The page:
If another thread calls Lock while the first thread is still holding it, it will receive a return value of 2 from _InterlockedIncrement. This is a clue that the lock is already busy. At this point, it’s not safe to continue, so we bite the bullet and jump into one of those expensive kernel calls: WaitForSingleObject. This performs a decrement on the semaphore. We specified an initial count of 0 in CreateSemaphore, so the thread is now forced to wait until someone else comes along and increments this semaphore before it can proceed.

Next, suppose the first thread calls Unlock. The return value of _InterlockedDecrement will be 1. This is a clue that another thread is waiting for the lock, and that we should increment the semaphore using ReleaseSemaphore. The second thread is then able to continue, and it effectively obtains ownership of the lock.

Even if the timing is very tight, and the first thread calls ReleaseSemaphore before the second calls WaitForSingleObject, everything will function normally. And if you add a third, fourth or any number of other threads into the picture, that’s fine too. For good measure, you can even add a TryLock function to the implementation:

    bool TryLock()
        LONG result = _InterlockedCompareExchange(&m_counter, 1, 0);
        return (result == 0);

Performance and Caveats

You might have noticed the underscore in front of _InterlockedIncrement. This is the compiler intrinsic version of InterlockedIncrement. It outputs a lock xadd instruction in place. And since Lock is defined right inside the class definition of Benaphore, the compiler treats it as an inline function. A call to Benaphore::Lock compiles down to 10 instructions using default Release settings, and there are no function calls in the uncontended case. Here’s the disassembly:

In the uncontended case, the Benaphore even outperforms a Critical Section on Win32. I timed a pair of uncontended lock/unlock operations, just as I previously did for the Mutex and Critical Section, and found the following timings:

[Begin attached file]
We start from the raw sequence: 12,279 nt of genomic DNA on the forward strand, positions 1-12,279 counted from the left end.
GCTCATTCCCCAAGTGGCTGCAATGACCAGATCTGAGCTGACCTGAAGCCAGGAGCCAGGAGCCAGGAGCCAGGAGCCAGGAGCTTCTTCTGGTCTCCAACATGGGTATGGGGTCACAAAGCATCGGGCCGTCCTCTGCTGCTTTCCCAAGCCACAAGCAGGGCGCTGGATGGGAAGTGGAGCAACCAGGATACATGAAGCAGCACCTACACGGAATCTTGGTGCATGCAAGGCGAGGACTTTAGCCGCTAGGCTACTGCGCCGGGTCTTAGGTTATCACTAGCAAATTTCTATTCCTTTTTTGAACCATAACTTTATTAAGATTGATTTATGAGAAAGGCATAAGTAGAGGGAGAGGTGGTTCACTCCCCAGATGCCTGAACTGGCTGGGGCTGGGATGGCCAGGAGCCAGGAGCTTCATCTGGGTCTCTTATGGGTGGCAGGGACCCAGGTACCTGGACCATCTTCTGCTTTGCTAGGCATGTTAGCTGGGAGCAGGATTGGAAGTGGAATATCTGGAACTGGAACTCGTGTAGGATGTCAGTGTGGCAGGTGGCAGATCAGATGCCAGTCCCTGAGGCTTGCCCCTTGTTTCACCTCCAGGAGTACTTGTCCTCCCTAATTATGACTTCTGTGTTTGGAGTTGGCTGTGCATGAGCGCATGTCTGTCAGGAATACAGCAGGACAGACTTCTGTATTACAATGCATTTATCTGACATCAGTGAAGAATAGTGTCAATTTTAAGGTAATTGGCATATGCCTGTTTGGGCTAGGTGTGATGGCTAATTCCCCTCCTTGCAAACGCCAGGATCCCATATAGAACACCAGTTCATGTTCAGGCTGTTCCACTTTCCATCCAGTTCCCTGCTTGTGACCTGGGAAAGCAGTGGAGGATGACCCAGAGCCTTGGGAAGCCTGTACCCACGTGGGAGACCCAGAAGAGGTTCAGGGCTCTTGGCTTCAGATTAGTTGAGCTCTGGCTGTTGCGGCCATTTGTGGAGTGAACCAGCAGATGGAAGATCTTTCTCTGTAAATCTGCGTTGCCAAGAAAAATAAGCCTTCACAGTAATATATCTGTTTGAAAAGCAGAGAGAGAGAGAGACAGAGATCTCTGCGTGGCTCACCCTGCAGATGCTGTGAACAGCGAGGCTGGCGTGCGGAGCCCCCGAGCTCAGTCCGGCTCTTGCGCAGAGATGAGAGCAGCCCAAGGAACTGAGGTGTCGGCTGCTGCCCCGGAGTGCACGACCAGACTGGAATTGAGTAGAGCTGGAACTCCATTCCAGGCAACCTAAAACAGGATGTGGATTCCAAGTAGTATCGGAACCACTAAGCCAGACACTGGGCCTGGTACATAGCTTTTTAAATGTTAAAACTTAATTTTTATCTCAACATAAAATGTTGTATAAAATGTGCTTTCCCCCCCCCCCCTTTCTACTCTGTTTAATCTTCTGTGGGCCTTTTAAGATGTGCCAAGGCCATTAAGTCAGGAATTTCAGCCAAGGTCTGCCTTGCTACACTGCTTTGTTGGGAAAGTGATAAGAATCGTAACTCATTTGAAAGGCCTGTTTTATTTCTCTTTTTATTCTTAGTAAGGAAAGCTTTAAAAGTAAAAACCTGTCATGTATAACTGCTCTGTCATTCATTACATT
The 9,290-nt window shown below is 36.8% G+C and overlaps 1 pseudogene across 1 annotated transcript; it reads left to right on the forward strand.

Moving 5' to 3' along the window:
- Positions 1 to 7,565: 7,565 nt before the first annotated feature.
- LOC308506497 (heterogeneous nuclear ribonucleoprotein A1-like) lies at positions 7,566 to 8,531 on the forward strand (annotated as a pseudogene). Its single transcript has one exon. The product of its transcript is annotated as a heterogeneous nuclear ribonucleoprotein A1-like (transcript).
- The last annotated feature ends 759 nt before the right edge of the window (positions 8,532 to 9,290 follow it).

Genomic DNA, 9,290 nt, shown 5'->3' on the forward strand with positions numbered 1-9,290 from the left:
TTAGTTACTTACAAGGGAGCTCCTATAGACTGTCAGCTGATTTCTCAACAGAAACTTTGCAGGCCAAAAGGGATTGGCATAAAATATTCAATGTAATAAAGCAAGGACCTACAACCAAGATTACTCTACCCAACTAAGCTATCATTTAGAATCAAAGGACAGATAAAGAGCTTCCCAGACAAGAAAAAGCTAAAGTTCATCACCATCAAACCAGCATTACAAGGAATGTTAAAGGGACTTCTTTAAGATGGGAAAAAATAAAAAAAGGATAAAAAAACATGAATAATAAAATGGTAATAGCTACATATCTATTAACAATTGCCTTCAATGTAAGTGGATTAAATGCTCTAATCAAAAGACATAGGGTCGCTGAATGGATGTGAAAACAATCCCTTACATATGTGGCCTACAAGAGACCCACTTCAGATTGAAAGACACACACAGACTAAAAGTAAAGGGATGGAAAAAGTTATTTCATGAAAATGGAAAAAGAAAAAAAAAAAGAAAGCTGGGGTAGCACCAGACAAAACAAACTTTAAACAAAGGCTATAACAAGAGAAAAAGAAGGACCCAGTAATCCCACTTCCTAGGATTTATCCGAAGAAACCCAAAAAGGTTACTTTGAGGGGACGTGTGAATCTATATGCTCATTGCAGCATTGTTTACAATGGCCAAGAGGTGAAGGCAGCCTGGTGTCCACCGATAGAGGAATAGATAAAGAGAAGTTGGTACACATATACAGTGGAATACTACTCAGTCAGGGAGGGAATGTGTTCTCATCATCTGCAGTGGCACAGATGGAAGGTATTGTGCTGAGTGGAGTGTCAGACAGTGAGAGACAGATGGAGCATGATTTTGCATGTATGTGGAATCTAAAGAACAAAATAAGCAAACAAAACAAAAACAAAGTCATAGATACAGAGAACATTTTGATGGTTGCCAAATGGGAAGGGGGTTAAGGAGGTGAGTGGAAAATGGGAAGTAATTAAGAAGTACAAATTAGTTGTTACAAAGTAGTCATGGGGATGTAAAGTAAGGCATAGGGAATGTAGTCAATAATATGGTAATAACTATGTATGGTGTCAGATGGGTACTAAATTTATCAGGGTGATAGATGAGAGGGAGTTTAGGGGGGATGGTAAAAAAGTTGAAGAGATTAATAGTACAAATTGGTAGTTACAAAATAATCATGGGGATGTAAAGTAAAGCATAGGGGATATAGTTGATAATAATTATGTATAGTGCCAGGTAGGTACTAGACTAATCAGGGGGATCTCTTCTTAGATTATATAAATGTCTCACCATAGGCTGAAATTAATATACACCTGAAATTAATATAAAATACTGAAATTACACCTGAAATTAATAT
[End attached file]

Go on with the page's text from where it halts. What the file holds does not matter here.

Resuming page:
If you have an application which is hitting a lock millions of times per second on Win32, this Benaphore implementation just might boost your overall performance by a couple of percent. [Update: I tried it. It doesn’t.] If you forego the intrinsics and just use regular, non-intrinsic version of the atomics, an indirect call into kernel32.dll is involved, so the Benaphore loses some of its edge: 49.8 ns on my Core 2 Duo.

Furthermore, with some (fairly heavy) code modifications, you could even share this Benaphore between processes – something Critical Section isn’t capable of. You’d have to put m_counter in shared memory, and use a named semaphore. However, depending on your use case, this might defeat the purpose of having separate processes in the first place. If one process terminates at the wrong moment, it could leave the Benaphore in an inconsistent state, and take the other processes down with it.

This implementation is non-recursive. If the same thread attempts to lock the same Benaphore twice, it will deadlock. In my next post, I’ll extend the implementation to allow recursion.

If you port this code to another CPU architecture, such as that in the Xbox 360 or a multicore iOS device, you’ll have to replace the _InterlockedIncrement macro with something which explicitly guarantees acquire and release semantics.

Finally, if you do use the Benaphore on another platform, be aware that it may introduce the possibility of priority inversion. For example, MacOS X and Linux avoid priority inversion by performing priority inheritance when you take a POSIX lock. If you use a Benaphore, you’ll bypass this OS mechanism, and it won’t be able to help you. Things are different on Windows, though: Windows fights priority inversion by randomly boosting the priority of starving threads, which behaves the same regardless of your choice of synchronization primitive.